In 1948, facing increased public health concerns, the Louisiana State Legislature passed a law prohibiting open-air landfills in highly populated areas.  However, New Orleans city officials sidestepped this law to continue operating Agriculture Street Landfill (ASL) by transforming the dump into a so-called "sanitary landfill." At ASL, the implementation of sanitary landfill procedures included spraying the dump with Dichlorodiphenyltrichloroethane (DDT).  DDT, a powerful insecticide, is now infamous for its detrimental environmental impact and carcinogenic capacity.
Before 1956, ASL operators regularly sprayed the chemical Malathion to kill flies. After a particularly intense fly infestation in 1956, the city oversaw “experimental spraying” with Diazinon.  In 2009, the Environmental Protection Agency (EPA) designated Malathion a probable carcinogen.  Diazinon is toxic to humans, negatively impacting cardiovascular, respiratory, and nervous systems. In 2004, the EPA outlawed the residential use of Diazinon.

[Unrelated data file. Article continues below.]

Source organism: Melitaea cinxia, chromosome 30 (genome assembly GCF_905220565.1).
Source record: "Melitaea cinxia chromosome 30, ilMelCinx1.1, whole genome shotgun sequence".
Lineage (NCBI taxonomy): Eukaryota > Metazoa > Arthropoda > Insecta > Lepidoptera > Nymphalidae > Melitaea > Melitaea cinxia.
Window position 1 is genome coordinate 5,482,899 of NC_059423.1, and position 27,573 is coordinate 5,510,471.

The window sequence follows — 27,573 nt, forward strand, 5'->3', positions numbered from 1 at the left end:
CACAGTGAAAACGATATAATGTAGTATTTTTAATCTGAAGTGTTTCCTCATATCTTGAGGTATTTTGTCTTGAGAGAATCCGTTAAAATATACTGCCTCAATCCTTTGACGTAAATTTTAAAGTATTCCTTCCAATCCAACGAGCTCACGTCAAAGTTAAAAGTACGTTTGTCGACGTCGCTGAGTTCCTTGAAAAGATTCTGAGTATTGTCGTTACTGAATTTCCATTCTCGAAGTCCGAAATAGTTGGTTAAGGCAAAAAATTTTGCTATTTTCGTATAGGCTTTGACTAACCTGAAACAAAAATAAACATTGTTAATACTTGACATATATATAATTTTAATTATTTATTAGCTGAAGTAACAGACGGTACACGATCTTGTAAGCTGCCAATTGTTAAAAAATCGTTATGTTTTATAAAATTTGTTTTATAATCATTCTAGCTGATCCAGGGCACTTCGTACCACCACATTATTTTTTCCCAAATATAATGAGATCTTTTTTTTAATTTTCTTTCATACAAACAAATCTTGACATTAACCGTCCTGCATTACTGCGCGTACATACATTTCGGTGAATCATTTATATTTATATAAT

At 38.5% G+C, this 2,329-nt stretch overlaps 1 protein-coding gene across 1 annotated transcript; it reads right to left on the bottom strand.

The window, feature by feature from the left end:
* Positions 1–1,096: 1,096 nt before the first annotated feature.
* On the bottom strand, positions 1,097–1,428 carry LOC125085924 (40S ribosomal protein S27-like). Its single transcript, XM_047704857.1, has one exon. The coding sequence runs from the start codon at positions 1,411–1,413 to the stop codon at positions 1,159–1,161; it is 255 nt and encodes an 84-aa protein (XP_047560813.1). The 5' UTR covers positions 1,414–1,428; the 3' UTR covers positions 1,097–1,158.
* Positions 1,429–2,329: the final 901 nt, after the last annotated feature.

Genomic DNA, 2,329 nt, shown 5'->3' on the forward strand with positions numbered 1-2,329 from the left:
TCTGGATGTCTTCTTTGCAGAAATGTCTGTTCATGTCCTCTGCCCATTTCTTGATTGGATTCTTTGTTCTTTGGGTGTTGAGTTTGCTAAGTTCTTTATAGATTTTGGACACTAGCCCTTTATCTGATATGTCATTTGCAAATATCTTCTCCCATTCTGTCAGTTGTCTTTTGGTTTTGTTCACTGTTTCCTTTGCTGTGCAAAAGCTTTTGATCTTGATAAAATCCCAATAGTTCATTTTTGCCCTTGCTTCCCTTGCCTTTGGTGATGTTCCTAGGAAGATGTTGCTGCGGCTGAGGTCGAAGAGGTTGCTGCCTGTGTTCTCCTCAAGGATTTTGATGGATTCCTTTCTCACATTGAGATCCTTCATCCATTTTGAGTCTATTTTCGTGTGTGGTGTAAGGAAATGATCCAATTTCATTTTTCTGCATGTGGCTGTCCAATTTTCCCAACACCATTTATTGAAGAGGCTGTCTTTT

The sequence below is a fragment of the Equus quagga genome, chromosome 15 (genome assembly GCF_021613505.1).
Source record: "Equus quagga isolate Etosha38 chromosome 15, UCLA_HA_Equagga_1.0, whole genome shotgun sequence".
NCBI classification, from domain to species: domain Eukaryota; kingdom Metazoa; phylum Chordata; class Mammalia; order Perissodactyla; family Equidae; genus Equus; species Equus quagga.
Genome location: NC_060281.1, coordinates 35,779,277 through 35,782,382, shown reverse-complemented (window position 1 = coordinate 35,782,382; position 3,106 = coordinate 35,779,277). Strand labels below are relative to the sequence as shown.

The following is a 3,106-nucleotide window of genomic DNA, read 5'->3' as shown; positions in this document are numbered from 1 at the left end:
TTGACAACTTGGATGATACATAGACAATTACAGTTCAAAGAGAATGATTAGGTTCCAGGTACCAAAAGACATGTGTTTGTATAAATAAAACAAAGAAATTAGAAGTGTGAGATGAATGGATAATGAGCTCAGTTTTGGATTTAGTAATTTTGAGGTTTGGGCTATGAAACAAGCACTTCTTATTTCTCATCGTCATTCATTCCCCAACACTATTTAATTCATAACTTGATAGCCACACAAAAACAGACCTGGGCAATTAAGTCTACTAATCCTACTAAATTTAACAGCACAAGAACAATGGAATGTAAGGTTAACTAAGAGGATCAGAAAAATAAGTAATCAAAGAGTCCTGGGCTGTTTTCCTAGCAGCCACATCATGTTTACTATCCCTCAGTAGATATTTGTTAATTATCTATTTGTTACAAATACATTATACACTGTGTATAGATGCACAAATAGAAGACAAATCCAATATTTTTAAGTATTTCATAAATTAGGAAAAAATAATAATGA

In the 2018 interview featured below, longtime Gordon Plaza resident Shannon Rainey describes discovering toxic chemicals in her backyard.